Creating a church budget can be an overwhelming task. If your church has never had an operating budget in place, it’s one of the most important things you can do to make sure your finances are safe and you’re operating in a way that accomplishes all God has called you to do. But it’s often difficult to know where to start.

That’s why we’ve put together this guide to help you. Follow the steps below and you’ll be well on your way to an effective budget.

Vision & Goals

Before you start telling your money where to go, it’s important to determine your vision and goals. Your budget should reflect your goals.

For example, if you have a goal to send six teams on international missions this year, your budget should reflect that. Or if you’d like to start a backyard Bible club ministry in your community, be sure you allocate some budget for it.

Ultimately, your budget is an extension of the vision of the church, so treat it accordingly by establishing a clear vision and ministry goals before beginning the budgeting process.

Cut Expenses

Another exercise to undertake prior to beginning work on your budget is to evaluate what expenses you can cut. Almost all churches have unnecessary expenses.

For example, did you sign up for a subscription service you’re no longer using? Do you have an expense item for the church bus but your students now take a charter bus to camp?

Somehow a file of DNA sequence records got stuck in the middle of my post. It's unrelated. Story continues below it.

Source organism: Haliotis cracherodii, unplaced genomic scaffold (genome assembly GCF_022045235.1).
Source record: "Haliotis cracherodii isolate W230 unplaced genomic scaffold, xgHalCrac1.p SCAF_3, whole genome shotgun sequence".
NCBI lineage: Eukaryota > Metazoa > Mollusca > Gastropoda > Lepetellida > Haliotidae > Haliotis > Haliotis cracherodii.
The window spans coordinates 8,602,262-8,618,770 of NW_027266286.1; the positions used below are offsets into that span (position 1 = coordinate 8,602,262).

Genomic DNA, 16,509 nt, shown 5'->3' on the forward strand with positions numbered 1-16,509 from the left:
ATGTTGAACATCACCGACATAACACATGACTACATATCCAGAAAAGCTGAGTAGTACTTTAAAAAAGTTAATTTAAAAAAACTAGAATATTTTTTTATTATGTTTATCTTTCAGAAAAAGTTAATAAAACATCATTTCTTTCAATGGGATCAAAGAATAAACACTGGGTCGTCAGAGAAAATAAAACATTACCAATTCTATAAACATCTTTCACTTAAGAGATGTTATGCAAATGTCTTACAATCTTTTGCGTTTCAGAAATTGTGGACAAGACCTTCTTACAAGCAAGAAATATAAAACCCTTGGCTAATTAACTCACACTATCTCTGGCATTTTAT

Often there are items from days gone by you can cut to free up money for new goals.

Audit Last Year’s Budget

Do an audit of the previous year’s income and expense budget to determine what adjustments need to be made for this year. Pull all of your receipts from the previous year to determine if you need to bolster any particular areas or reduce other line items.

Pick Your Methodology

Determine how you’re going to adjust budgets from year to year:

  • Will you use an incremental budgeting approach where you increase a percentage over previous years?
  • Will you use a zero-based budgeting system where you start from scratch on every category?
  • Perhaps you’ll use a merit-based system where you allocate budget percentages on the successes and/or failures of programs from the previous year and reward what worked.

There’s no right or wrong methodology, but you’ll certainly want to find the approach you’re going to use for ongoing budgeting and make plans accordingly based on that philosophy.


As you’re thinking through the budget, consider these common categories that churches use:

  • Income
  • Staffing
  • Debt reduction
  • Building & expansion
  • Equipment & facilities (including utilities)
  • Communication & marketing
  • Missions
  • Ministry categories (children, students, Sunday programming, senior adults, etc.)

Budgeting Isn’t So Hard

Creating a budget, while one of the most important yearly activities of a church, doesn’t have to be difficult. Taking the time to think ahead about the big picture vision, goals, and philosophical approach can make the actual numbers-to-spreadsheet process much more efficient.